August 31, 2007

Shockin' Offense

ATLANTA - When you have an offense as explosive as the one Larry Fedora controls, your choices are like a tasty buffet: you have plenty of options, so do you load up on just a few items, or do you try to spread things out?

That's the biggest question Fedora has to deal with heading into the season opener against Georgia. When some of your choices include Bobby Reid, Dantrell Savage, Adarius Bowman and Brandon Pettigrew, it's probably tough to decide who gets the ball and how much.

Which is why it's a good thing he takes what defenses give him. He said he never just tries to shove a certain attack down a defense's throat.

"I've never believed that we were going to go into a game and beat our heads against the wall," Fedora said. "I'm just not one of those guys that says: 'Hey, they got eight in the box; we're going to run it no matter what.' It's just not me, it's not my philosophy. If they're giving us that situation, then we're going to take advantage of it and do it."

That's easy to accomplish when you have a unit as balanced as OSU's. Last season, the Cowboys passed and ran with the same regularity, gaining 2,623 yards in the air and 2,704 yards on the ground.

How's that for a balanced attack? Good thing, since head coach Mike Gundy believes in a very aggressive form of offense.

"We're pretty aggressive right from the start," Gundy said. "I think there's some truth in patience in some areas where you have to allow the flow of the game to place and react at some point. But our philosophy offensively has been to attack, pretty much, which I'm for."

And while the Cowboys want to "shock and awe" the competition, Fedora said that a key part of his offensive philosophy is building his system around players - not forcing them into a system they can't perform in.

"That's part of coaching - finding out the players that you have and what they can do well," he said. "Because it doesn't matter if you call something else and they can't do it, you're wasting your time. Doesn't matter if it's a great play. If it was something that I ran five years ago and that was just a great play, and if we don't have the guys to execute that, then I'm wasting my time."

Under his system, the OSU passing attack has received massive amounts of attention. National media types are talking more and more about Reid and Bowman is being mentioned as a candidate for several individual awards. But even with the acrobatics of the high-flying passing game, Fedora said the ground troops still play a big role for the Pokes.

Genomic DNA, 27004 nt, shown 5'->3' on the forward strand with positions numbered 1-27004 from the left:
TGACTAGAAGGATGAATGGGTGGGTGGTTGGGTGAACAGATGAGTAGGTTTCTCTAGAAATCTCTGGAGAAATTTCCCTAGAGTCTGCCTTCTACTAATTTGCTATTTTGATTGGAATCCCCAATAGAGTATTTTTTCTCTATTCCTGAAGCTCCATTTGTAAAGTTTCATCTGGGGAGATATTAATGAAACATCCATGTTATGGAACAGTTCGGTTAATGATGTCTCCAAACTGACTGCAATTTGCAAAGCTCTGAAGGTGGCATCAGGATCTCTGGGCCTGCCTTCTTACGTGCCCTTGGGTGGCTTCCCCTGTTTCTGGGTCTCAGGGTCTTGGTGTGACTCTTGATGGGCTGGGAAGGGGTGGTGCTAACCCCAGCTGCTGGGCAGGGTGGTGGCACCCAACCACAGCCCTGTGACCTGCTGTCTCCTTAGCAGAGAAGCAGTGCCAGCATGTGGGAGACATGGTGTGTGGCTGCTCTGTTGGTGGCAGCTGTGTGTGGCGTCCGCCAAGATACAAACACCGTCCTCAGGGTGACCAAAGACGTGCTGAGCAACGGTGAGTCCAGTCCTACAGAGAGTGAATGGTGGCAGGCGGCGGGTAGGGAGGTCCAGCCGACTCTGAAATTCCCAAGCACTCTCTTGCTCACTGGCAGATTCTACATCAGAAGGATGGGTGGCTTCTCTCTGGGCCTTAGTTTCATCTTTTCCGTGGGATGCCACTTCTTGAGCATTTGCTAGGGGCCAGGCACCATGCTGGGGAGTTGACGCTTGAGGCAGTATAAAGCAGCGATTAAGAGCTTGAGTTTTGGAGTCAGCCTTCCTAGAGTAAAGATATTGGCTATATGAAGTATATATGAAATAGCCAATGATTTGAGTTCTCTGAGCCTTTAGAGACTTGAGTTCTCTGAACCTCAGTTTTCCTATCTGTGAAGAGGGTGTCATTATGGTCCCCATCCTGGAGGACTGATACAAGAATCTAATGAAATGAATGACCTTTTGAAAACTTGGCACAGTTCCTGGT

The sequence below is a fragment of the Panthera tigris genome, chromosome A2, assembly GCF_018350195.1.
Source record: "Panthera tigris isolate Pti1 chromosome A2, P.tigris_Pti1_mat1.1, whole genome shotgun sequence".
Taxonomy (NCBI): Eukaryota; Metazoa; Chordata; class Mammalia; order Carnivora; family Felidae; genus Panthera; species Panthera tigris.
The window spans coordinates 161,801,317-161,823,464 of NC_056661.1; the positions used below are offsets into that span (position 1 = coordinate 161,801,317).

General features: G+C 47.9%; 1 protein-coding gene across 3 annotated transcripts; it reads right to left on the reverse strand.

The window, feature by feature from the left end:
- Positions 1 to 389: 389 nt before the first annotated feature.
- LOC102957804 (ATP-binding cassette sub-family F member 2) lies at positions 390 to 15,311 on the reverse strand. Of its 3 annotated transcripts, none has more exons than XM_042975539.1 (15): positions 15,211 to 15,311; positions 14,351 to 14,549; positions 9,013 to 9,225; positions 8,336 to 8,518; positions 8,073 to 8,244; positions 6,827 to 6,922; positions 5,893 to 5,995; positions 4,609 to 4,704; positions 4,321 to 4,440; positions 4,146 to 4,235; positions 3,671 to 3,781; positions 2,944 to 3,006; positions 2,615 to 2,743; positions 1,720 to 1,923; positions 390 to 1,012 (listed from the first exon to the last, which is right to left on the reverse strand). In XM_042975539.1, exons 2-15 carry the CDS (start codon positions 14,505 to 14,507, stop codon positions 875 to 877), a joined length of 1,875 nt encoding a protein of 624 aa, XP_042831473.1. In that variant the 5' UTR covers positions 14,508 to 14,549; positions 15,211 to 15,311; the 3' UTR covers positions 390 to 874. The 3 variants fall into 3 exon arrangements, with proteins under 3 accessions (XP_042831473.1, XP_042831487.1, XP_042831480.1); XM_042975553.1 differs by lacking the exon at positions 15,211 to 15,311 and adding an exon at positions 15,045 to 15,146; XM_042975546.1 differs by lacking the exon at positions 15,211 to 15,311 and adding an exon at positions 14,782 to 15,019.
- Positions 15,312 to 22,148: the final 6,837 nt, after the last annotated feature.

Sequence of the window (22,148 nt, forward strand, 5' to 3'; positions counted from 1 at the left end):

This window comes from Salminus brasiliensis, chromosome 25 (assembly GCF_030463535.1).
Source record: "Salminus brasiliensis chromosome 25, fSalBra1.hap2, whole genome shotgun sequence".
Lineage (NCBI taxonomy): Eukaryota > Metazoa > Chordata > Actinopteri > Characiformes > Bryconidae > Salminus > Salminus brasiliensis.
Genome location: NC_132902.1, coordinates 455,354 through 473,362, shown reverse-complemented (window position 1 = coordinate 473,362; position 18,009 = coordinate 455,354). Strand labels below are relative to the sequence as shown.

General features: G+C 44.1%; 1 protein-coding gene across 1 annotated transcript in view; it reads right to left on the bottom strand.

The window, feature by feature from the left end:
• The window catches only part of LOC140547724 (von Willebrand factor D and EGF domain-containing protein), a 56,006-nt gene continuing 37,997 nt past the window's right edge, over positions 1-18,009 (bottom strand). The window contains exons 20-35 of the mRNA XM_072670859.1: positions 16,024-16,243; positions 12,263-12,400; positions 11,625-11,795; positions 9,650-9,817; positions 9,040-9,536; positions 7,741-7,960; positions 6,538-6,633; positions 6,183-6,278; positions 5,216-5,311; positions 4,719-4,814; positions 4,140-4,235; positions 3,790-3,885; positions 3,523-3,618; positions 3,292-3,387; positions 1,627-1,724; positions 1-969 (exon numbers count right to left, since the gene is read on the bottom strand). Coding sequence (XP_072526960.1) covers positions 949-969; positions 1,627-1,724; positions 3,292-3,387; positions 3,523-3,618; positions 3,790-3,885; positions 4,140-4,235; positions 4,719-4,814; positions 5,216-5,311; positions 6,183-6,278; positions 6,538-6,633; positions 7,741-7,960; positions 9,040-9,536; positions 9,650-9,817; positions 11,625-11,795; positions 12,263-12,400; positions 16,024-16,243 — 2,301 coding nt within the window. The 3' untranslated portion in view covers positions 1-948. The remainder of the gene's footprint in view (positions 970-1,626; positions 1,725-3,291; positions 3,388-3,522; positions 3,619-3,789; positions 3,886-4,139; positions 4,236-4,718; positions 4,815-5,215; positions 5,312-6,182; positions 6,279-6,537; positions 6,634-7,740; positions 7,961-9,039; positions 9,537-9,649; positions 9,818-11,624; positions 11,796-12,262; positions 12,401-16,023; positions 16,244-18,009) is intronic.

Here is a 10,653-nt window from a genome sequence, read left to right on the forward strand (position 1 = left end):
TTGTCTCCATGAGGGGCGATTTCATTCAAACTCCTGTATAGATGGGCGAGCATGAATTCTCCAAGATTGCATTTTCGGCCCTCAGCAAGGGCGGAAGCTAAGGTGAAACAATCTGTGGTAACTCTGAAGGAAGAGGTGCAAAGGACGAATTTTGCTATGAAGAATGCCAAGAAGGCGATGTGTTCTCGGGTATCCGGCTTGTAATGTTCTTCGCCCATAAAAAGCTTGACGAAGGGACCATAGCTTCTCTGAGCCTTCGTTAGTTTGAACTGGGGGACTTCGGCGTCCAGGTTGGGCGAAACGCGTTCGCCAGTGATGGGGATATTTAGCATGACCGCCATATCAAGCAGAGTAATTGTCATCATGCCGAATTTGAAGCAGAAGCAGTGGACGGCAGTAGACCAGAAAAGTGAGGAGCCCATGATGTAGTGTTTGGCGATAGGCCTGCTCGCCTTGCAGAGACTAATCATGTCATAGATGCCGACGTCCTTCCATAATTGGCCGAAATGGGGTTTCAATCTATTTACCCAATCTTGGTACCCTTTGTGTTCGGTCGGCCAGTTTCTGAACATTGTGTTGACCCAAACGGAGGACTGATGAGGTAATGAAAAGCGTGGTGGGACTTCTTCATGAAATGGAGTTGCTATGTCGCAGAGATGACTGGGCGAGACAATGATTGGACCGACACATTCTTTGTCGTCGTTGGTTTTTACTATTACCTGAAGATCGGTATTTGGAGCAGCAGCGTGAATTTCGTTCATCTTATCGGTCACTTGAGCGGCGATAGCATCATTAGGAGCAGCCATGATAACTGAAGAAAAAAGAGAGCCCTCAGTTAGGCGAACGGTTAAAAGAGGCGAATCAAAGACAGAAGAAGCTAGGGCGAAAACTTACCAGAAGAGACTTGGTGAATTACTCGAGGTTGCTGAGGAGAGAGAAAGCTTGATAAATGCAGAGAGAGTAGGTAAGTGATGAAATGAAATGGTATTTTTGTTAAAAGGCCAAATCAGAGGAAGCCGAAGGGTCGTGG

"Yeah, the game hasn't changed," he said. "It's going to be important that we do run the ball efficiently, no doubt about it. And Dantrell will be a big part of that. We have to run the ball efficiently to give us all the other things that we want to do. We've got enough offense that if we have to just throw the football, we can do it, but it sure makes it a whole lot easier as a play-caller if you can do them both."

With Savage, Keith Toston and Julius Crosslin holding down the running game, the passing game is looking for talented - albeit unproven - receivers to step up and compliment Bowman, who will likely be a focus for opposing defenses. Fedora says receivers such as Jeremy Broadway and Tommy Devereaux have looked good so far, but will need to step up if OSU's offense is to truly stress defenses.

"We've had a good fall with those guys in camp, and now it's time for them to find out where they are," he said. "They have to come up and make plays in this game for us to be successful. Bowman's not going to do it by himself, so it's going to be somebody else that's going to be making plays. Somebody's going to do it. Somebody's going to make a name for themselves in this opening game."

And if that happens, it'll just mean another headache for opposing defensive coordinators all season long.

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